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The Irish in Marin...
The Birth of St. Vincent’s School for Boys
On January 10, 1853, Don Timoteo Murphy’s friends gathered at his San Rafael adobe to witness his last will and testament. Rich in land, cattle, sheep and horses, Murphy split his estate between his brother Matthew and nephew John Lucas. Perhaps to ensure a warm welcome at the Pearly Gates, he deeded 317 acres to Archbishop Joseph Alemany to “aid in the establishment of a Seminary or Institution of learning.” To protect against ecclesiastical dithering, Murphy added a caveat: if the school was not built within two years, the grant would be voided. The Irish Giant signed his name at 2 a.m. January 11th, lapsed into unconsciousness and died two days later.
Murphy Adobe Source: MHM
Archbishop Alemany let a year pass before taking action on the Irishman’s grant. The inconvenient property was twenty-five miles from San Francisco, reachable only by boat followed by, depending on the season, a dusty or muddy horseback ride. Eager to build a cathedral on California Street, Alemany had neither money nor attention to devote to the project. But, he reasoned, the Sisters of Charity of St. Vincent ran an orphanage and school for girls. Perhaps they could be persuaded to take on the challenge.
Sister Francis McEnnis (1812-1879) soon journeyed north selecting a knoll on which to build the school, funded by a near miraculous $5,000 ($138,000 in 2017). On January 7, 1855, four days before the land would have reverted to Murphy’s heirs, St. Vincent’s Seminary opened. By July, the Seminary hosted ten girls. Unfortunately, the isolation and lack of a local priest forced the sisters and their charges to retreat to San Francisco.
Source: One Hundred Years an Orphan, John T. Dwyer
Archbishop Almaney next sent 14 boys from the Market Street Orphanage along with Father A. R. Maurice to the newly renamed St. Vincent’s School for Boys. By the end of 1855, 28 orphans and 40 day students studied at St. Vincent’s.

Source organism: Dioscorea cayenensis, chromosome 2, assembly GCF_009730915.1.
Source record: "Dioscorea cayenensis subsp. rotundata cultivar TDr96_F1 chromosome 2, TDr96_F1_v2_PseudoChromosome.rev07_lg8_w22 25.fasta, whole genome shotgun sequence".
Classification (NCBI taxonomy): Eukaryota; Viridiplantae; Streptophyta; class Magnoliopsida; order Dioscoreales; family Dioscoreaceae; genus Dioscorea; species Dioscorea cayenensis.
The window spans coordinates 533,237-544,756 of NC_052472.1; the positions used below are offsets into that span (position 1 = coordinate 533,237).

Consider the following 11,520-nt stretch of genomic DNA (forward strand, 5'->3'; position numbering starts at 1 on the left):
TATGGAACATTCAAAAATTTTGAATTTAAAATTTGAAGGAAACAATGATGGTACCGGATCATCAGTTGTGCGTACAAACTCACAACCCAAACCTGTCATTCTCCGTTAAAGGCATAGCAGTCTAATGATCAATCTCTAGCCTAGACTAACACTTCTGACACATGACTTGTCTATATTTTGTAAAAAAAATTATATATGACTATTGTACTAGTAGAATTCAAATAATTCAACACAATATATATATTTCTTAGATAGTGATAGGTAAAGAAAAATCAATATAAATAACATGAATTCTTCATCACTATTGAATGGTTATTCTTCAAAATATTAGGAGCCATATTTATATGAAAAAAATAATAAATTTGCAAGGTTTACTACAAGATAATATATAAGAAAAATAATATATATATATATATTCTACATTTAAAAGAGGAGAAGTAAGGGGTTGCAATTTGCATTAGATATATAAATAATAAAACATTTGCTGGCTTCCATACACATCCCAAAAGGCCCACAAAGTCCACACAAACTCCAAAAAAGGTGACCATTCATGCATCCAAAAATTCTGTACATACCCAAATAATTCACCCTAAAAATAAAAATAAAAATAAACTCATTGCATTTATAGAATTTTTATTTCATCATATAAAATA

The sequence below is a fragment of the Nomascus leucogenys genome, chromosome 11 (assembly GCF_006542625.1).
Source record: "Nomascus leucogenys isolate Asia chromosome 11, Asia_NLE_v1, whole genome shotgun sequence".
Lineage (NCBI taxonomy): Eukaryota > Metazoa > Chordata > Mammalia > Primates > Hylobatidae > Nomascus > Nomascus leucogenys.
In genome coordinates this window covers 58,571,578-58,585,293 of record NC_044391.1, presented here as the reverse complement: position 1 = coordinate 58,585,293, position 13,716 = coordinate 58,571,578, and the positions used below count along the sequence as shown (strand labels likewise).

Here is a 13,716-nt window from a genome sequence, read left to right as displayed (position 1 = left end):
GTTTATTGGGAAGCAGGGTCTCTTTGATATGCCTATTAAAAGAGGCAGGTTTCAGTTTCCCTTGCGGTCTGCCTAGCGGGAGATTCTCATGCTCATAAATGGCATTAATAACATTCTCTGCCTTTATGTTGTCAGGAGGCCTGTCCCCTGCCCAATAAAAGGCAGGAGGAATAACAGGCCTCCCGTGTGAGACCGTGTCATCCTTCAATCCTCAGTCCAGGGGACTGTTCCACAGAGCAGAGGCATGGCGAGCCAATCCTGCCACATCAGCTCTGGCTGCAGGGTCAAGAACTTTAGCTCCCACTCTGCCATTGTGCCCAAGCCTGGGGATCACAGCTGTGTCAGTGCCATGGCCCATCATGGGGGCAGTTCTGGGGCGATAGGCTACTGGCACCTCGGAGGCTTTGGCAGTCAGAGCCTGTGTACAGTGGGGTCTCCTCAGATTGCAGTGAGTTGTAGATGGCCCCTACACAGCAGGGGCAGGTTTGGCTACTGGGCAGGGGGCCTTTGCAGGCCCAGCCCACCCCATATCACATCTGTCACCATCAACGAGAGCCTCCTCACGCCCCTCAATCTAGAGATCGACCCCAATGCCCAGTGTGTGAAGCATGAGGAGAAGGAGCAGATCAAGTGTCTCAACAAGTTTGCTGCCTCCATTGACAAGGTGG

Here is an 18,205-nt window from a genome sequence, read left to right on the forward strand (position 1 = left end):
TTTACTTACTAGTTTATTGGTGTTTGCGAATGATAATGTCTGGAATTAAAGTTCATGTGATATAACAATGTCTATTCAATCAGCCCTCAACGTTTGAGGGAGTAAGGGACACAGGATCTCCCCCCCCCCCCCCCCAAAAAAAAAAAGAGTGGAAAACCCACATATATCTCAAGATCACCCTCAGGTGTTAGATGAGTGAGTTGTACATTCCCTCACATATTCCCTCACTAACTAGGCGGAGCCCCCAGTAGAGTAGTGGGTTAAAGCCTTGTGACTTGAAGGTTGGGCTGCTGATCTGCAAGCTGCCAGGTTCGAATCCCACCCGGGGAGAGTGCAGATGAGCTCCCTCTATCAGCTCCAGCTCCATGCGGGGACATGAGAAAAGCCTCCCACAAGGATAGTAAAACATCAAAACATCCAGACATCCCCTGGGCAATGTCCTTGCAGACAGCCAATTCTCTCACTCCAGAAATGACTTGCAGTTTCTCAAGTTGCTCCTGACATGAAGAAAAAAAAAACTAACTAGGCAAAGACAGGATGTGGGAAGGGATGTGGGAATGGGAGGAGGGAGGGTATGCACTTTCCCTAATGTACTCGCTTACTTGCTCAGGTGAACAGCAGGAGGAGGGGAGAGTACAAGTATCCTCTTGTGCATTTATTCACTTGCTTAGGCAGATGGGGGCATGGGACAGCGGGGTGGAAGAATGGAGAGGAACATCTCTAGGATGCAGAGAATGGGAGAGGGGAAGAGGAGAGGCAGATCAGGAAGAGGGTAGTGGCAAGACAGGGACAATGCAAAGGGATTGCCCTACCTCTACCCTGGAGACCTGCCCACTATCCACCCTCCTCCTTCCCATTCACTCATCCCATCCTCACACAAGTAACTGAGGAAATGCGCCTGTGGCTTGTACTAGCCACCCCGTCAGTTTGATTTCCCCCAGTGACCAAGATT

In June 1859, Father Louis Lootens became director. During his tenure, the orphanage and school thrived. Lootens built gardens, a chapel dedicated to the Most Holy Rosary and a 140-bed dormitory-classroom building. The good father’s achievements left many convinced that Lootens, not Sister Francis or Father Maurice, had founded the school. By 1890, the City of San Rafael had dedicated Lootens Place, between 3rd and 5th, in honor of Father Lootens and his service as pastor to Marin and father to St. Vincent’s orphaned boys.
Source: One Hundred Years an Orphan, John T. Dwyer
Source: MHM By Jo Haraf
Source: Tomales History Museum
Clams brought George Dillon of County Killdare, Ireland from Missouri and across the plains to the Marin coast. In 1859, he and his wife Matilda, and eventually nine children, settled on 906 acres of ranch land on Tamales Bay, producing milk and butter for the San Francisco market and cultivating the once-famous Bodega red skin potatoes.
In the 1880s, with the North Pacific Railroad coming to Tomales, four miles to the east, George thought tourists would want to see the mile-long sandy beach at the mouth of Tomales Bay. He built a hotel and dining room at Dillon Beach and ran a stage coach to the station. One wonders if Irish seafood chowder was on the menu – made with cream, potatoes and clams from his own beach.
In 1906, after his son Joseph tragically shot himself, Dillon sold the hotel to the Keegan family with the understanding that the property would always be called Dillon Beach. He died shortly after in Petaluma.
By Susan Cluff
Source: Tiburon Landmarks Society
Peter Donahue was a machinist on a gun boat in Peru when he jumped ship to join the Gold Rush. Arriving in San Francisco in 1849, he started a machine shop with his brothers that later became Union Iron Works. He then founded the first gasworks company for street lights (forerunner of PG&E) and in 1860, the first crosstown street car line (now Muni).
About 1869, Peter began buying and building railways in Sonoma and Marin, then served only by stagecoaches and schooners. After a rival railroad bypassed San Rafael, Donahue built a railroad branch from Petaluma to San Rafael in 1878 and in 1884 completed a freight and passenger railand ferry terminus at Point Tiburon.
An investor in the San Rafael Hotel with his son Mervyn, Peter built a palatial mansion on Lincoln Avenue with murals of all the places his railroads went. He didn’t get to enjoy it long, he died after inspecting his rail yards on a rainy November night.